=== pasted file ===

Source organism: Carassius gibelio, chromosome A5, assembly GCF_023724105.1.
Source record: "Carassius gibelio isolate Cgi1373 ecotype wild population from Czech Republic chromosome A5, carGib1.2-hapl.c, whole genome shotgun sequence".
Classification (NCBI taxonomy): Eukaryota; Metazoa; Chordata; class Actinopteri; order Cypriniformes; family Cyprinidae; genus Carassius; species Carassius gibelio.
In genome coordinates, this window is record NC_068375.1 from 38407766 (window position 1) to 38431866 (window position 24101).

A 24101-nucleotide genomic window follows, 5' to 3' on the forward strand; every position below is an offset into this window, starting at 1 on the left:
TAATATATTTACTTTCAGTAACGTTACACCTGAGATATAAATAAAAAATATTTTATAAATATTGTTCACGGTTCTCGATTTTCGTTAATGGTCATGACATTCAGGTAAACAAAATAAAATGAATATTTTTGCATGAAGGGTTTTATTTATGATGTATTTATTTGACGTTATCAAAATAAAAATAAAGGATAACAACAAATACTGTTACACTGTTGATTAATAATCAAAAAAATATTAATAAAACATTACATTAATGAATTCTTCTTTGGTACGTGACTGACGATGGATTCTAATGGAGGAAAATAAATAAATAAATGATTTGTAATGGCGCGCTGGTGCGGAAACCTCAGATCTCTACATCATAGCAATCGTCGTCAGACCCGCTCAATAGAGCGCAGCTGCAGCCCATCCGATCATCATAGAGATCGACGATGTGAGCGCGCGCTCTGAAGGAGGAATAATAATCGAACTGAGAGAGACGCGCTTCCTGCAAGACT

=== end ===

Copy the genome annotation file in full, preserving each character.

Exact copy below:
Source organism: Carassius gibelio, chromosome A5, assembly GCF_023724105.1.
Source record: "Carassius gibelio isolate Cgi1373 ecotype wild population from Czech Republic chromosome A5, carGib1.2-hapl.c, whole genome shotgun sequence".
Classification (NCBI taxonomy): Eukaryota; Metazoa; Chordata; class Actinopteri; order Cypriniformes; family Cyprinidae; genus Carassius; species Carassius gibelio.
In genome coordinates, this window is record NC_068375.1 from 38407766 (window position 1) to 38431866 (window position 24101).

A 24101-nucleotide genomic window follows, 5' to 3' on the forward strand; every position below is an offset into this window, starting at 1 on the left:
TAATATATTTACTTTCAGTAACGTTACACCTGAGATATAAATAAAAAATATTTTATAAATATTGTTCACGGTTCTCGATTTTCGTTAATGGTCATGACATTCAGGTAAACAAAATAAAATGAATATTTTTGCATGAAGGGTTTTATTTATGATGTATTTATTTGACGTTATCAAAATAAAAATAAAGGATAACAACAAATACTGTTACACTGTTGATTAATAATCAAAAAAATATTAATAAAACATTACATTAATGAATTCTTCTTTGGTACGTGACTGACGATGGATTCTAATGGAGGAAAATAAATAAATAAATGATTTGTAATGGCGCGCTGGTGCGGAAACCTCAGATCTCTACATCATAGCAATCGTCGTCAGACCCGCTCAATAGAGCGCAGCTGCAGCCCATCCGATCATCATAGAGATCGACGATGTGAGCGCGCGCTCTGAAGGAGGAATAATAATCGAACTGAGAGAGACGCGCTTCCTGCAAGACT